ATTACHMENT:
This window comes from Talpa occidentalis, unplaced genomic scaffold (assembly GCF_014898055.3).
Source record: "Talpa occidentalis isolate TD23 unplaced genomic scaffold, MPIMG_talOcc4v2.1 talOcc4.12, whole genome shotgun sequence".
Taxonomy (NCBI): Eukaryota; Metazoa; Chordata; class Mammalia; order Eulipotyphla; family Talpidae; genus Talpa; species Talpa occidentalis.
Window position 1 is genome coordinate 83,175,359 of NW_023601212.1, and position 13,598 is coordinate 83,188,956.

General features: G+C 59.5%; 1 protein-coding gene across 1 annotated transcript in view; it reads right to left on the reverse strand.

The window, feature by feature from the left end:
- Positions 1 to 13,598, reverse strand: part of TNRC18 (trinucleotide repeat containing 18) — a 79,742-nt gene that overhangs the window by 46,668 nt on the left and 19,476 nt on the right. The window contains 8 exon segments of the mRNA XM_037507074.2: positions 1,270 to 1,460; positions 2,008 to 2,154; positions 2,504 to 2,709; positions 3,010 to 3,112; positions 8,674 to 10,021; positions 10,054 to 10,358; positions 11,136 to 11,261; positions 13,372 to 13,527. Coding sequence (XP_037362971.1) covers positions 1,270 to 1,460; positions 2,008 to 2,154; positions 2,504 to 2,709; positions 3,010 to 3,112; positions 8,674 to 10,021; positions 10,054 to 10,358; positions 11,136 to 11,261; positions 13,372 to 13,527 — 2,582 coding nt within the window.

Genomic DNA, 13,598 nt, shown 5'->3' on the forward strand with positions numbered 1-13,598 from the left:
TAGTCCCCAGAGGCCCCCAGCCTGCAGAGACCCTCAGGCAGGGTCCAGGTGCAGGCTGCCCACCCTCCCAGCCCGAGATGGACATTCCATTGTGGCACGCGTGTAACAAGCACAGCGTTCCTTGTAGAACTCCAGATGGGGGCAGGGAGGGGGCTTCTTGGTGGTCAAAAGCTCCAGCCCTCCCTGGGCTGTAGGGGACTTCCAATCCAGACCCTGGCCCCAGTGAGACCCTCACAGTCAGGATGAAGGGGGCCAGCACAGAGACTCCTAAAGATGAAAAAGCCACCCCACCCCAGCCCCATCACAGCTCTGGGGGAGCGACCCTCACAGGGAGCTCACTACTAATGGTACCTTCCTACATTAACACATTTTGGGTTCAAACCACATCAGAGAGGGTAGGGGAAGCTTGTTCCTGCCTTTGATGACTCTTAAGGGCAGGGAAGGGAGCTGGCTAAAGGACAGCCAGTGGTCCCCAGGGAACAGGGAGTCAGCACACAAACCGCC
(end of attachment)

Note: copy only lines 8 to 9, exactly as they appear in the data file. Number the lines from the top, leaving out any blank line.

Genomic DNA, 13,598 nt, shown 5'->3' on the forward strand with positions numbered 1-13,598 from the left:
TAGTCCCCAGAGGCCCCCAGCCTGCAGAGACCCTCAGGCAGGGTCCAGGTGCAGGCTGCCCACCCTCCCAGCCCGAGATGGACATTCCATTGTGGCACGCGTGTAACAAGCACAGCGTTCCTTGTAGAACTCCAGATGGGGGCAGGGAGGGGGCTTCTTGGTGGTCAAAAGCTCCAGCCCTCCCTGGGCTGTAGGGGACTTCCAATCCAGACCCTGGCCCCAGTGAGACCCTCACAGTCAGGATGAAGGGGGCCAGCACAGAGACTCCTAAAGATGAAAAAGCCACCCCACCCCAGCCCCATCACAGCTCTGGGGGAGCGACCCTCACAGGGAGCTCACTACTAATGGTACCTTCCTACATTAACACATTTTGGGTTCAAACCACATCAGAGAGGGTAGGGGAAGCTTGTTCCTGCCTTTGATGACTCTTAAGGGCAGGGAAGGGAGCTGGCTAAAGGACAGCCAGTGGTCCCCAGGGAACAGGGAGTCAGCACACAAACCGCC